Day Two started off with a fun and uplifting presentation by Justin Robinson from Geelong Grammar School, who spoke about the importance of building positive relationships with school-aged children. Justin suggested that the simple act of a teacher going to the effort of remembering each child’s name and something specific about them, and having real a conversation with them, can make a massive difference to that child’s experience at school. This was followed by Janet Etty-Leal who explained why mindfulness can be a really great addition to school routines. Giving children the opportunity to practice mindfulness in schools has been shown to not only have a positive effect on the children’s wellbeing but has also tackled some issues such as disruptive behaviour and teachers having to discipline children for “bad behaviour”.
The conference was a great event for Quirky Kid to be involved in and was very much in line with our vision for positive futures. It was exciting to bring The Best of Friends program to more and more schools, and we can’t wait for the next conference opportunity!
You can find information on the conference and all of the speakers here.
Last week, I was lucky enough to get a ticket to ‘Wired for Wonder‘, an annual 2-day event hosted by Commonwealth Bank. ‘Wired For Wonder’ features an impressive line-up of speakers and workshops in the areas of technology, life, business, arts and science. It aims to encourage collaboration, innovation, inspiration and self-discovery. There were also coffee stands. Lots of coffee stands.
So, there I was, sitting spellbound for the entire 10 hours, listening to incredible speakers talking about inspiring ideas, overcoming adversity, polarity of ideas, technology, parenting, innovation and creativity. We were treated to music by Ben Lee and LIOR, opera and comedy. We participated in “DIVE DEEP” workshops where we met in small intimate groups and focused our learning. We practised brainstorming and prototyping and even badge-making.
I laughed and cried (mostly tears of laughter) during Dylan Alcott’s talk as he pulled gold medal after gold medal out of the pockets of his wheelchair. Born with a tumour wrapped around his spinal cord, the doctors set to work and removed the tumour. The operation, however, left him a paraplegic and wheelchair-bound for the rest of his life. He spoke of being the best version of himself, of not feeling sorry for himself and of making the most of what he could with the cards he was dealt. His positive attitude and ability to look at things from a positive angle was ultimately what pushed him to succeed (and even go crowdsurfing in his wheelchair at festivals).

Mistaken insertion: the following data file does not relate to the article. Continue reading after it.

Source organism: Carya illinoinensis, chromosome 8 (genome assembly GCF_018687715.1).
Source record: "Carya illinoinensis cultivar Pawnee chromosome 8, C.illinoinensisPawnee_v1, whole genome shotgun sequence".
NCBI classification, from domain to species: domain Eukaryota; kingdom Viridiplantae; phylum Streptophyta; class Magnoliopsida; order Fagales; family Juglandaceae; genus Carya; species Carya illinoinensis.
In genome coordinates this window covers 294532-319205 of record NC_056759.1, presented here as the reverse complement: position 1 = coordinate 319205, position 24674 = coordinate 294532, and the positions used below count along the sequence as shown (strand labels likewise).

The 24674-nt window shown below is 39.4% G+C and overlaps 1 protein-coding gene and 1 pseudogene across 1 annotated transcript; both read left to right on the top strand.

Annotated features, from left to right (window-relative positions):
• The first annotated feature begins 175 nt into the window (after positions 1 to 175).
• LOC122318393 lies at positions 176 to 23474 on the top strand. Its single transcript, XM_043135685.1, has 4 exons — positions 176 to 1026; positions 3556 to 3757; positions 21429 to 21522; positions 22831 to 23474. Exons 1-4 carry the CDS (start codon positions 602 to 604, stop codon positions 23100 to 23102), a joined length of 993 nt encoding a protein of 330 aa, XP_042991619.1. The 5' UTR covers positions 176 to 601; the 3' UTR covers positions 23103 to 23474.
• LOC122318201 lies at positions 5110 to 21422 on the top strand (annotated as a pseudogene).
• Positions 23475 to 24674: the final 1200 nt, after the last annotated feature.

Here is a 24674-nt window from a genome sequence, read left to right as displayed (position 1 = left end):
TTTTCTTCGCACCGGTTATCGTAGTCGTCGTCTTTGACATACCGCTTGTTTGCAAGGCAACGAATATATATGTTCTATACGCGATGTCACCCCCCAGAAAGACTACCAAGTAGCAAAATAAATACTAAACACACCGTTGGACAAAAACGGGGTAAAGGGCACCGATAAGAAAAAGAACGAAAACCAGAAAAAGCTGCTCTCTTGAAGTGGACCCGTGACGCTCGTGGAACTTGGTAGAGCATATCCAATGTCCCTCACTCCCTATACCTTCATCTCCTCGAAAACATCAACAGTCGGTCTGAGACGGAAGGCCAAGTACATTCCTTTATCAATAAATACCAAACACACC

In psychology, we
often use techniques that focus on a person’s thoughts to help them change. By changing the way one thinks, we start to change how we feel (from anxious or sad to calmer and happier) and ultimately this leads to a change in the way we behave. I saw in Dylan Alcott’s talk the sheer power of thought and will. By believing he could do it, he felt confident and inspired to achieve and he put that into action.
Another highlight for me was the DEEP DIVE session I attended during lunchtime with Fiona Triaca and Sharon Cody. The concept of their workshop was that instead of thinking in order to build, we should build in order to think. Using my hands and creating prototypes and building my ideas (using paper cups, boxes, sticky tape and blue tac) helped to harness my imagination and it got my “creative juices” flowing in a way that writing down ideas on a piece of paper would not have inspired.
It is hard to condense 10 hours of ideas into a few paragraphs. I suppose that for me, the event was about exploring polar opposites, creating cognitive disinhibition and provoking thought, then using these ideas in the context of my own personal and professional world. I think I could sum it up with the tagline embroidered onto the lanyard chain – “I’m weird, I’m wired, I’m wonderful”.
Every now and then, we can all benefit from a little bit of inspiration.
A sincere thank you to iAccelerate at the University of Wollongong and Commonwealth Bank for making it possible. Tickets were kindly provided free of charge by these organisations.
At last! Our new ‘Tell Me A Story” cards are back and better than ever. For those who have never experienced the joy of this popular resource in the past, the ‘Tell Me a Story’ cards are a useful tool for parents and professionals working with young people to facilitate communication, highlight strengths and to reinforce a sense of pride.
To date, the TMAS cards have been tried and tested by over 1200 people worldwide. Developed in the clinical setting for over 10 years, these cards have been gracefully illustrated to engage and invite both children and adults to recall and retell their own memorable moments of extremity, such as ‘Luckiest!’ ‘Loneliest!’ and ‘Bravest!’
The topics of these cards have been chosen for their ability to engage listeners of all ages. The TMAS cards are a useful tool for parents and professionals working with young people to facilitate communication, highlight strengths, give praise and boost self-esteem.
The new edition of these cards features a fresh new box for safe keeping and extra special printing touches throughout.
Our very own Kimberley O’Brien and Leonardo Rocker will shortly be stepping on stage to work their magic for the grand final of the fifth annual iAccelerate Pitch, where entrepreneurs get a chance to polish and pitch their business idea to a panel of experts.
Quirky Kid is one of the startups that were selected for the Pitch event, based on the strength of our business idea and growth potential. The other finalists include: Digital Homebrew, GeoInteractive, Health Ready, ScrubUp, Stabilco
Along with the other finalists, we have had our pitch whipped into shape with formal training from a professional pitch trainer, ongoing feedback and ultimately from the panel of experts that will sit on the judging panel at the final. We are hoping to be chosen for any of the awards up for grabs which include; Panel Winner, Panel Runner Up, Audience Winner, Audience Runner Up and Most Improved Pitch.
The presentations start at 3:00 today at the iAccelerate building.
Wish us luck everyone!
Quirky Kid took the panel runner-up – Check out some great images here: http://www.iaccelerate.com.au/events/gallery/719-iaccelerate-pitch-grand-final-2016-album.html